Asian economies reap rich dividends of World Cup in ad spends

 World Cup soccer's Asia debut has helped Asian economies in more ways than one.

Both India and China recorded a 33 per cent increase in ad spends for the period between April and June over the same period last year. According to Nielsen Media Research Asia Pacific, World Cup co host South Korea reaped the richest harvest with expenses on TV ads alone touching $ 526 million, the country's highest ever for a quarter.

Even as the global ad industry continues to reel in the throes of recession, most Asian economies posted double digit growths in the wake of soccer mania. Television advertising, notably on cable television, was among the biggest winners with expenditures rising 58 per cent in India and 29 per cent in Hong Kong. South Korea's biggest spender was World Cup sponsor Samsung Electronics which spent $66 million during the quarter.

The survey left out co hosts Japan, covering only China, South Korea, India, Hong Kong, the Philippines, Thailand, Indonesia, Malaysia and Singapore. Philippines was the only country which posted single digit growth at seven per cent over last year, while Singapore continued to feel the impact of last year's recession with an overall ad spend contraction by five per cent to $216 million.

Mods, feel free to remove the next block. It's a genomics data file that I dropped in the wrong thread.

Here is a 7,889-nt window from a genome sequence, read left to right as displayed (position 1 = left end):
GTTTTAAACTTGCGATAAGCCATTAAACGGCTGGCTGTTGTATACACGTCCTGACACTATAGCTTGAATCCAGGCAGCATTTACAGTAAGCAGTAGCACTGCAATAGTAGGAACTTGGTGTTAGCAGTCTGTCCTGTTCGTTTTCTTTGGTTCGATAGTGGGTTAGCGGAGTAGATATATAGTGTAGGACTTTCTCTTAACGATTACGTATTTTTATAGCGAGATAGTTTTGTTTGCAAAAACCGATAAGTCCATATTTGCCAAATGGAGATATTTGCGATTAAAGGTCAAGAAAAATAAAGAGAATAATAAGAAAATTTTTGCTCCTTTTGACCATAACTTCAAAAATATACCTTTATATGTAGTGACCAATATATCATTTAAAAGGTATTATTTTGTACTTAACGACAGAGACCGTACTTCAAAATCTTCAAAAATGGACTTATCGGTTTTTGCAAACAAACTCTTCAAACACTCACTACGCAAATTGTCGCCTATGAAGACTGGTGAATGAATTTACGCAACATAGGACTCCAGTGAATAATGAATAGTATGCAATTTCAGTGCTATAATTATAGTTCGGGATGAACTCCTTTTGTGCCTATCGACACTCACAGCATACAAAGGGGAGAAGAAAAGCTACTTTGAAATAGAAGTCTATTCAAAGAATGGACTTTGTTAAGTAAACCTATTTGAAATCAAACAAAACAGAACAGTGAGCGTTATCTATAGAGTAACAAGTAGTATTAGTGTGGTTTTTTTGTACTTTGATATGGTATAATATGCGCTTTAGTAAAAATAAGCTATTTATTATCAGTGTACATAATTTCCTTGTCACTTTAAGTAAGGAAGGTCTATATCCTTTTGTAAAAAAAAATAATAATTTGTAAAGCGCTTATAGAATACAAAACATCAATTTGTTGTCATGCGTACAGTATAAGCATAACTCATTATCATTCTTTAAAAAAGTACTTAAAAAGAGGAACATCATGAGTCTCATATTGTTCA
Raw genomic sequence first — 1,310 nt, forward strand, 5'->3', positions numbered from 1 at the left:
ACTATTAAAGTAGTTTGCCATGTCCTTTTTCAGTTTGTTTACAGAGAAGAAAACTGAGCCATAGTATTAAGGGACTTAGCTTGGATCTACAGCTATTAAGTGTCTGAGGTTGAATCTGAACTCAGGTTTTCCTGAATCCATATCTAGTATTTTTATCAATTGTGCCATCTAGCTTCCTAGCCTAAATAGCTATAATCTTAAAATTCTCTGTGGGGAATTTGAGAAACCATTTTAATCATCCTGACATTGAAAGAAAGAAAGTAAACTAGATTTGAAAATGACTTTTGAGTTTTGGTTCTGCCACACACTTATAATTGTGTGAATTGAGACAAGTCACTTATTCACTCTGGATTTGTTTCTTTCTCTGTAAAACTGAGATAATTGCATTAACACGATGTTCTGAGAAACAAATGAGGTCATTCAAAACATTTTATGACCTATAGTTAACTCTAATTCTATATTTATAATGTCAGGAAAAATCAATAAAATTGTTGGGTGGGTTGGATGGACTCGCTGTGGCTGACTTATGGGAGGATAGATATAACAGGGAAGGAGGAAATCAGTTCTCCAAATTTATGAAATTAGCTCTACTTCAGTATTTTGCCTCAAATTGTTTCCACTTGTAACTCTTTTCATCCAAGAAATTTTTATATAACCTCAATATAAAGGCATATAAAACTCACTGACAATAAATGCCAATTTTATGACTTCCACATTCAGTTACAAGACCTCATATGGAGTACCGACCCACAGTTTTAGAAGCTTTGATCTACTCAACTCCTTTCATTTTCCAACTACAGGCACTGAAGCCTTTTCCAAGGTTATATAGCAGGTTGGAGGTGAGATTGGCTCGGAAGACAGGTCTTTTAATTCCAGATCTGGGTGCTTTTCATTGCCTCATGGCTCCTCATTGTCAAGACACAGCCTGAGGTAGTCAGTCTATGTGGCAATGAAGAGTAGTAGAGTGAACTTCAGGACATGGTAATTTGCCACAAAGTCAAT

In China, ad spends touched $3.841 billion, while south Korea recorded a 31 per cent increase to record ad spends of $1.374 billion. India, says the research, clocked ad spends of $1.099 billion, while Hong Kong registered a 13 per cent increase to end at $1.052 billion.

In the Philippines, it grew seven per cent to $384 million, 14 per cent in Thailand to $356 million, 42 per cent in Indonesia to $310 million and 17 per cent in Malaysia to $238 million. Nielsen Media Research offers an optimistic outlook for the region, saying that it does not expect any major contraction for this year, but adds that figures for the third quarter would determine whether the trend will continue and whether the bulk of the (second quarter) upturn was caused by the World Cup alone.

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